The Traveller’s Guide to Cloth Pads
One of the most frequently asked questions about cloth pads is whether they can be used during travel (especially on public transport) and about managing changes while working outside the home for most of the day. So, here’s the definitive guide to being a cloth pad user (and also simultaneously being a normal woman. Whattawin!)
1. Can I use cloth pads on days when I have heavy flow?
Most people have less than 40 ml of menstrual discharge over their entire period. That’s three tablespoons of discharge over 2-7 days. Each day, your overall discharge is probably less than 1 tablespoon in volume. Most modern cloth pads have enough absorbency to manage this kind of flow. The ability of cloth pads to soak up liquids also increases with the first few washes. Even on days with extremely heavy flow, you should only need about 4 pads.
2. What do I do with the used pad after I have changed it?
The idea of carrying around a used pad in my purse is, well, ewww.
If you need to change your pad outside the home, you can simply wrap up the used pad and place it in a cloth bag or waterproof dry bag. Some people swear by cloth bags and say that they prevent the pads from stinking. Others prefer using a waterproof dry bag in their backpacks or purses. In my personal experience, a used cloth pad doesn’t stink (even overnight), while nearly every disposable made me gag while changing. The ‘ick factor’ is considerably reduced in cloth pads.
3. I have extremely long hours at work and I really don’t want to spend time washing and cleaning the pads. I want to use it, throw it, and forget about it. Cloth pads are inconvenient and I really don’t want another source of inconvenience during my periods.
Many people report having a vast reduction in menstrual discomfort after switching from disposables to cloth pads. So that’s already a few problems off your list. The washing and cleaning of cloth pads can also be done once a day. Simply dump your pads in a bucket of water at the end of the day (and maybe soak yourself in a bathtub or take a warm shower), rinse twice and put the pads out to dry (or send it for a spin in your washing machine). The whole process should take less than 5 minutes.
If the blood in your cloth pad has a strong, disagreeable smell, there is good reason to get checked out by a gynaecologist.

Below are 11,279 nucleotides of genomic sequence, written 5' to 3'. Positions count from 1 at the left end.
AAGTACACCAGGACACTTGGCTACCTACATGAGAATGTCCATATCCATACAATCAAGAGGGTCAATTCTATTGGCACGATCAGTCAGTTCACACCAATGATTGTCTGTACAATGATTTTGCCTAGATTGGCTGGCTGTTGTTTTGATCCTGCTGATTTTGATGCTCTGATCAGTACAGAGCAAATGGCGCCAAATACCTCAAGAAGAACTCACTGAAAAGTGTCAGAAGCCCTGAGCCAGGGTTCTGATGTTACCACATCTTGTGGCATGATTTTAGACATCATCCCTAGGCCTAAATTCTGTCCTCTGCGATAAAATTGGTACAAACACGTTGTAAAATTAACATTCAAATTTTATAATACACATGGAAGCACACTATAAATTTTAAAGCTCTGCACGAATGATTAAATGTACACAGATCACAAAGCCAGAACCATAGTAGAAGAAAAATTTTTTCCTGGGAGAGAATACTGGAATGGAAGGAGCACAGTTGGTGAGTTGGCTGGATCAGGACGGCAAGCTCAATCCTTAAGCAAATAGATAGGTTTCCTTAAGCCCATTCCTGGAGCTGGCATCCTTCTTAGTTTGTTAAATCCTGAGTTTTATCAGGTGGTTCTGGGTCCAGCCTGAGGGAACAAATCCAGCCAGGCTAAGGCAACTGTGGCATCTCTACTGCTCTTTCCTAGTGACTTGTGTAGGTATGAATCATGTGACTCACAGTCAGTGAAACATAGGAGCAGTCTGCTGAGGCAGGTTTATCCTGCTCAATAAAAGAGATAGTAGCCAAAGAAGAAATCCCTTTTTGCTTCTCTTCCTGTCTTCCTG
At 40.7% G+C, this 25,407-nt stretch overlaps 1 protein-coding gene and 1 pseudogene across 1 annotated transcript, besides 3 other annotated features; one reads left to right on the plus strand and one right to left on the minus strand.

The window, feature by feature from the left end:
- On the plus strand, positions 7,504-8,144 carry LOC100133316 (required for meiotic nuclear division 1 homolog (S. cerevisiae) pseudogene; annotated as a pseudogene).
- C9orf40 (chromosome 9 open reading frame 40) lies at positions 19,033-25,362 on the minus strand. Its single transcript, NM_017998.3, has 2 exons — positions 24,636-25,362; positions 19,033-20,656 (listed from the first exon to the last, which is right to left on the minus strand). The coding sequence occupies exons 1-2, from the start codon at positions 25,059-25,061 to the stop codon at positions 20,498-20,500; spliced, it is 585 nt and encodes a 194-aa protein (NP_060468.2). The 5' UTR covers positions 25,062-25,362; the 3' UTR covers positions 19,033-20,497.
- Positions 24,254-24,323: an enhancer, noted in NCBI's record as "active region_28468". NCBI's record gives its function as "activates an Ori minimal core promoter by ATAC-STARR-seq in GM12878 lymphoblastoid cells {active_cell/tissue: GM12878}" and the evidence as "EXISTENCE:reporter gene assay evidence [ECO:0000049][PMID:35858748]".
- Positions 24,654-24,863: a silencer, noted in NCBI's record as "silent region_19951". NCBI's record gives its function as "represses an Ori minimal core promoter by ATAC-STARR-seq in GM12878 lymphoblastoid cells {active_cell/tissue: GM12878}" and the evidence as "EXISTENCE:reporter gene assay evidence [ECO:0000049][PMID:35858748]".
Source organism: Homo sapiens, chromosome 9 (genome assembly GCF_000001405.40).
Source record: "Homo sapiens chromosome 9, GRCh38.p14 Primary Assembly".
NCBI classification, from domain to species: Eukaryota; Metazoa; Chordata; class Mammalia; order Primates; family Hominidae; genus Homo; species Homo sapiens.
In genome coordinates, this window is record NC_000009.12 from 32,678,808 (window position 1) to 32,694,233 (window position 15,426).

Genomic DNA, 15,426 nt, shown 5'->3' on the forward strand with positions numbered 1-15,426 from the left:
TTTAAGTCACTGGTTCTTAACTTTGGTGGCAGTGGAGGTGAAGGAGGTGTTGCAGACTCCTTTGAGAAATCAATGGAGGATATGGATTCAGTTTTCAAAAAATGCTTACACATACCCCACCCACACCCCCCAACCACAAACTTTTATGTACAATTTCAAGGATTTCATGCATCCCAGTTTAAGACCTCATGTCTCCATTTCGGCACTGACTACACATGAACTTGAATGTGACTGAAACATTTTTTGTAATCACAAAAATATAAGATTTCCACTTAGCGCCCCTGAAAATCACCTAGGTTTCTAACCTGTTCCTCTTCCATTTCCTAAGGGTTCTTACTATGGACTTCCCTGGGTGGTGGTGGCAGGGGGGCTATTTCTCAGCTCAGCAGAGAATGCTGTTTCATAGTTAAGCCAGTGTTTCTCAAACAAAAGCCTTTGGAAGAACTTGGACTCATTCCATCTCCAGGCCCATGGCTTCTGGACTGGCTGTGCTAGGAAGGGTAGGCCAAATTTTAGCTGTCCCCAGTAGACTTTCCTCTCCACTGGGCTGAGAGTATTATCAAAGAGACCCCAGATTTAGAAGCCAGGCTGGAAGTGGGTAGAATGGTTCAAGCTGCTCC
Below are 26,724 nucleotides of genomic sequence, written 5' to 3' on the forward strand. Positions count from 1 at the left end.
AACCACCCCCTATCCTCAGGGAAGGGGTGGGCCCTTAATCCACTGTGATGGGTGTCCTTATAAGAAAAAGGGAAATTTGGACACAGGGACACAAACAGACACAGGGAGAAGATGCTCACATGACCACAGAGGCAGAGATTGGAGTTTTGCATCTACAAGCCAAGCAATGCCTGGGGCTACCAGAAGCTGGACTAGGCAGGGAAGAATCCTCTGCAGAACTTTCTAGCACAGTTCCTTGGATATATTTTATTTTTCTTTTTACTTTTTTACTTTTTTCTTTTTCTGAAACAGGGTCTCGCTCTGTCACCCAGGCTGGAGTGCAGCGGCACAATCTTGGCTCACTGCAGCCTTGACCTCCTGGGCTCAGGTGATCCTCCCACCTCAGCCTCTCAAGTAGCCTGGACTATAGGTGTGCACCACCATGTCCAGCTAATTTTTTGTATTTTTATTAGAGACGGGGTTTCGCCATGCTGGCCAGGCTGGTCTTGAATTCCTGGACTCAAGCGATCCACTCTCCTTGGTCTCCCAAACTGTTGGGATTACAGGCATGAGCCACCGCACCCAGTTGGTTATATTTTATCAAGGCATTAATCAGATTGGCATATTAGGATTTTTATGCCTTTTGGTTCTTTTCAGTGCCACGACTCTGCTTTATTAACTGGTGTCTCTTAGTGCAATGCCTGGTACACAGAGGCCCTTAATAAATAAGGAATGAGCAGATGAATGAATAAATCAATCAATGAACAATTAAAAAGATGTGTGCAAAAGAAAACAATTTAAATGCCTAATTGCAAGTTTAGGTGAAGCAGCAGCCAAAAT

4. I live in a joint family and there is no privacy to dry my pads. It is easier to wrap disposables in a piece of newspaper and throw them quietly into the bin.
Your cloth pads can be dried in the same place that your inner garments are dried. Most modern cloth pads have pretty prints and look, well, unobjectionable, even if your drying rack is only 6 inches from someone else’s window. Some cloth pads can even be opened out and look like simple square pieces of cloth.
5. I am out in buses and trains most of the day. Getting hold of a toilet is often tough work. I don’t want to worry about changing pads.
Cloth pads can often be worn for slightly longer periods of time (compared to disposables) because they don’t cause rashes and I am beginning to think that the absorbency is actually better. If you are having difficulty finding a decent toilet, that’s all the more reason to shift to cloth (also look for apps in your city that let you find the nearest public facility. Malls and petrol bunks are a good bet. Most commercial buildings will have at least one common toilet).
6. What about road trips?
That’s a tough one. That would depend on where you are travelling. My guess is, though, if you are travelling through a wilderness that doesn’t have malls, petrol bunks, or public restrooms, then you absolutely need to find a way to not leave disposable sanitary pads in that pristine landscape. Perhaps you can consider alternate means of sustainable menstruation, like a menstrual cup or labial pads.
There is a learning curve with cloth pads, just the same as you had when you first began using disposables. Perhaps the best way to let yourself down this road is to try it a few times when you are mostly at home and become familiar with your body, its rhythms and the idiosyncrasies of your pad. Other than that, happy travelling!